They must be breeding as we constantly find little elver like baby ones, squirming their golden way over the path and through the grass. Bare foot and delighted Ida makes an early joke -” They should be called fast worms!” Delighted she chortles and repeats it  until it descends into a squabble with her exasperated brother.

There is a tiny frog in the washbowl pond. Smooth skinned and lightning fast he crouches under the watermint which has vastly outgrown the space. It needs thinning. I add it to the list.

Here is a bud on the peony. There were more but they rotted in the wet and neglect. This one is at the top of the bush and I feel hopeful.  My wisteria is not dead as I feared, just a little overwhelmed. I clear it some space and add some compost to the base. As well as some volcanic ash my mum assures me will make a big difference. I suspect her of muttering a desperate blessing over it. The plants need all the help they can get…


It was Zeph’s parents evening tonight. It is ridiculous to still feel uncomfortable sitting outside a classroom at my age. It’s also really hard not to assume your children are like you. I mean – I know they are their own people – just some things strike such resonant chords with me that I instantly award him the rest of my remembered woes. Clearly not the case as he already has better social skills at eight than I do.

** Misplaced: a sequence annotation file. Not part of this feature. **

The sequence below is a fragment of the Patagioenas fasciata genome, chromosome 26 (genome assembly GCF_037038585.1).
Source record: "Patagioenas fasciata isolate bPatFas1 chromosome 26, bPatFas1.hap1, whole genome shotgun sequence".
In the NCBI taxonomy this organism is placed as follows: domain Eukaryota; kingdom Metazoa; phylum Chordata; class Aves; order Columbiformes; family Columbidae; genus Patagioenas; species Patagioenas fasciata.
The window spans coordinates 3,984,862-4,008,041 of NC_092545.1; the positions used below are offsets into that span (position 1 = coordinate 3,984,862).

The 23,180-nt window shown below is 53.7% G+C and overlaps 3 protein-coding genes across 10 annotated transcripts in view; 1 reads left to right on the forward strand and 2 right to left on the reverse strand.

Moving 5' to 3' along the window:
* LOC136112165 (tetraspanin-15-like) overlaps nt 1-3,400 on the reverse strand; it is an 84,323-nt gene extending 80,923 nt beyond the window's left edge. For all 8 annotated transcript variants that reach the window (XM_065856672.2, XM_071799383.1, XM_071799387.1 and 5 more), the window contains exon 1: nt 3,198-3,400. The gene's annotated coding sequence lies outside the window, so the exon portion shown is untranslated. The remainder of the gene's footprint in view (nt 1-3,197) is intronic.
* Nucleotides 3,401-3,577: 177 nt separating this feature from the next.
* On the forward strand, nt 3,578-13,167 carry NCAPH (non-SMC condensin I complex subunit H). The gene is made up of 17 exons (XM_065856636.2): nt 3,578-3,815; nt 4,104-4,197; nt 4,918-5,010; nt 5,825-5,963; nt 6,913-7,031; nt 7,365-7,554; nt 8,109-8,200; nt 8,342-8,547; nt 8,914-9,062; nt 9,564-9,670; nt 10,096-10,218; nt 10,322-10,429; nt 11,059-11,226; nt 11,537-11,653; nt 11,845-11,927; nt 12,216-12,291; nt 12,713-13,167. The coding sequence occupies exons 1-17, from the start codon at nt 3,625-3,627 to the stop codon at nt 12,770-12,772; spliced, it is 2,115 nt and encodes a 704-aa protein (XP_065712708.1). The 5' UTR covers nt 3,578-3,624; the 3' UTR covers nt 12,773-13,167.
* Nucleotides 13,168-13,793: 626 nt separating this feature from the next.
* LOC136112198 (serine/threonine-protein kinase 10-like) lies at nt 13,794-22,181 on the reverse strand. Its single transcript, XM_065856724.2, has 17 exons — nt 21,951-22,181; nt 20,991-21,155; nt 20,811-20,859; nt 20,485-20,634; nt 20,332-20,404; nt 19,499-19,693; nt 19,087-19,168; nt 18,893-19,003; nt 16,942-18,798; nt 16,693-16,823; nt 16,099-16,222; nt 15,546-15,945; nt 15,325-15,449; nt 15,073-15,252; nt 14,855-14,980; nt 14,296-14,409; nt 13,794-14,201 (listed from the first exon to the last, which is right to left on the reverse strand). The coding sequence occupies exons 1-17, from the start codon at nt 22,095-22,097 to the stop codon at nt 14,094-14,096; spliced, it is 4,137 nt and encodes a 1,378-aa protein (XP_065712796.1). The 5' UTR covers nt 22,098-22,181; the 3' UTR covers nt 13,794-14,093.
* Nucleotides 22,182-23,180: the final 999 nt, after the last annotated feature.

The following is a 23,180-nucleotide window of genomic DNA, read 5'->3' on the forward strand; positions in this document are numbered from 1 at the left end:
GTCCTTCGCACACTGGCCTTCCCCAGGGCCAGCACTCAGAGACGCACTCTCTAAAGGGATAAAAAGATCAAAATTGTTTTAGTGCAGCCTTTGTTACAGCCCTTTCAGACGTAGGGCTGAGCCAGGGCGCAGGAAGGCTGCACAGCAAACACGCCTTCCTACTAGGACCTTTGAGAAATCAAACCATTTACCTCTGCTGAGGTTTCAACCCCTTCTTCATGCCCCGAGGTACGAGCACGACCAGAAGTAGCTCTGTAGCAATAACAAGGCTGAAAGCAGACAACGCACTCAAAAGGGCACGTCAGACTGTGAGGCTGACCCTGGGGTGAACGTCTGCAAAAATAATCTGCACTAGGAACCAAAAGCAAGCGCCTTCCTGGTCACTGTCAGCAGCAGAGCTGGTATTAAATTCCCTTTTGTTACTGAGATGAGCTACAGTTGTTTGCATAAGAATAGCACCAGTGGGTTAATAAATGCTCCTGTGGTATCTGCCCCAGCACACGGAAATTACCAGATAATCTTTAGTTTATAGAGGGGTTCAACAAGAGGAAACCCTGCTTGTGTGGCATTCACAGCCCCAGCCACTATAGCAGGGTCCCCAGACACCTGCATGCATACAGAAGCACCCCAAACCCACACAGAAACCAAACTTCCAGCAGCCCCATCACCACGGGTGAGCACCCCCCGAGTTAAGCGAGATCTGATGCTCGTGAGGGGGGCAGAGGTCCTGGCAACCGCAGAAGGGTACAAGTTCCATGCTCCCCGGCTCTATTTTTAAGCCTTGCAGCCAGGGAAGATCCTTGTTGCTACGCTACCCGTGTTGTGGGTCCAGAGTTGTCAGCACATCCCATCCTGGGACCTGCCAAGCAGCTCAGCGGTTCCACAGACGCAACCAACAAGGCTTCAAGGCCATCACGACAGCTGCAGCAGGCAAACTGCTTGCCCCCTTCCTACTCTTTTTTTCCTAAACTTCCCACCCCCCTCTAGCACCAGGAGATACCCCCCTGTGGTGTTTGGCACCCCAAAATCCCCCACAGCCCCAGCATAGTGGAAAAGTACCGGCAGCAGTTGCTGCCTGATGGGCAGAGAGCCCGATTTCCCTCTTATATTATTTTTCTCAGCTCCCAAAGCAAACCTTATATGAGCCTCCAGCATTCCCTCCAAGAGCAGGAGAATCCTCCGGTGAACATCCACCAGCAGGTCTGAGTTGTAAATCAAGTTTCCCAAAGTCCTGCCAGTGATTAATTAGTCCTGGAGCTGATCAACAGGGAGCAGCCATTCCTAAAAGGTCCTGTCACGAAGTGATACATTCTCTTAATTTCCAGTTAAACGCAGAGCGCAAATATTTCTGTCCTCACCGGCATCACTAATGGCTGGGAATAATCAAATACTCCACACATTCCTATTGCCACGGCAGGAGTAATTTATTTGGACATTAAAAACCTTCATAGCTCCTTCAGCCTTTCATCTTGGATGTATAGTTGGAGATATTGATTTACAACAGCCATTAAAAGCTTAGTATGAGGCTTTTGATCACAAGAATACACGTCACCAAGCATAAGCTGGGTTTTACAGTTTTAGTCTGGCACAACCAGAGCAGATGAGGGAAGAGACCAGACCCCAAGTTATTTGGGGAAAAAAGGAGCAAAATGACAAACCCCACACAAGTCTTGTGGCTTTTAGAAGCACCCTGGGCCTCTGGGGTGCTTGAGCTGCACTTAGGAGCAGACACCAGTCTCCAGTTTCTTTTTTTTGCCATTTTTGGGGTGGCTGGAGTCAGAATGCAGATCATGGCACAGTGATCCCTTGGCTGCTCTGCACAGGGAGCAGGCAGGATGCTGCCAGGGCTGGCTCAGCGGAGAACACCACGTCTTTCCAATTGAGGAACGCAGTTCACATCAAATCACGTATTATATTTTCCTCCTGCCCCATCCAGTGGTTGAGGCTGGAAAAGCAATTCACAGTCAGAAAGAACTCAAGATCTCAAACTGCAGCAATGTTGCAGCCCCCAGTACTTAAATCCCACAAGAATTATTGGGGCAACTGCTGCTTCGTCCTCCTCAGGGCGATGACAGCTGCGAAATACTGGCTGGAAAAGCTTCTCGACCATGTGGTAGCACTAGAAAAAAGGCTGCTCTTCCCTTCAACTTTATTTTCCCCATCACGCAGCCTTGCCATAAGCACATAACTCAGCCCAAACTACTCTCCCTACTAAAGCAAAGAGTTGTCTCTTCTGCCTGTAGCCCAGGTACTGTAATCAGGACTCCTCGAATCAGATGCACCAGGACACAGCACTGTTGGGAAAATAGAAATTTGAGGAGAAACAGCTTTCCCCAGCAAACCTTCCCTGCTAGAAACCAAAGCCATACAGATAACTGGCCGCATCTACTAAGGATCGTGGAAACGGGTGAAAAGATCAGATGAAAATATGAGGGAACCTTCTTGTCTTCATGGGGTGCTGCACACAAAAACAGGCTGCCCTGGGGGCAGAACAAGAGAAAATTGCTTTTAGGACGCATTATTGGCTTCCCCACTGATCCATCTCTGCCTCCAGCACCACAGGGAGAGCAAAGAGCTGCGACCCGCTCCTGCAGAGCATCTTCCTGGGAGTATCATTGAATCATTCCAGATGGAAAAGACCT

Never mind all that – my hollyhocks have finally unfurled;

 Ignore the rusty leaves. In fact this clump is so rusty that most of the leaves have fallen off and there are just spikes of promising buds. 

 Ignore the poor savaged conifer in the background, it was not me. It belongs to the ukrainian catholic church next door who are very tidy and lean on my fence and sigh at the weeds.

 These are the sherbert lemon ones. Not the best photo known to man but things conspire against me you know. I prefer the more open flower and so do the bees, this clump is covered in humming loveliness.

Also very rusty. Oh well. These two clumps are towering over my little garden and I love it. If you lie on the ground they soar up into the sky like church towers and you can hear the vibrating bees. So worth the enormous clumps of leaves which shelter masses of snails. I hanker after delphiniums as well but they never seem to survive my rapacious mollusc population whereas the spiky leaved hollyhocks do quite well. I never seem to succeed with seedlings – maybe I should beg a well established clump from someone instead.

I finish my flowery interlude with a shot of the last lily which is doing its wholehearted best to compensate for the other sad, lost, beetle-gobbled stumps.  

 The scent this sunny evening from just one bloom made me feel all giddy. You can’t ask more than that.

Homecoming Frog Princess

Oh I’m missing posting everyday.

I know it’s important to keep things in perspective but writing every day felt really good. I might start-up another internal resolution. Although I’m not bending on the to-do lists. Much better to just do something. For me anyway – the girl who devoted a day to the most complex multi layered revision schedule you could ever dream of then never wasted a second actually revising.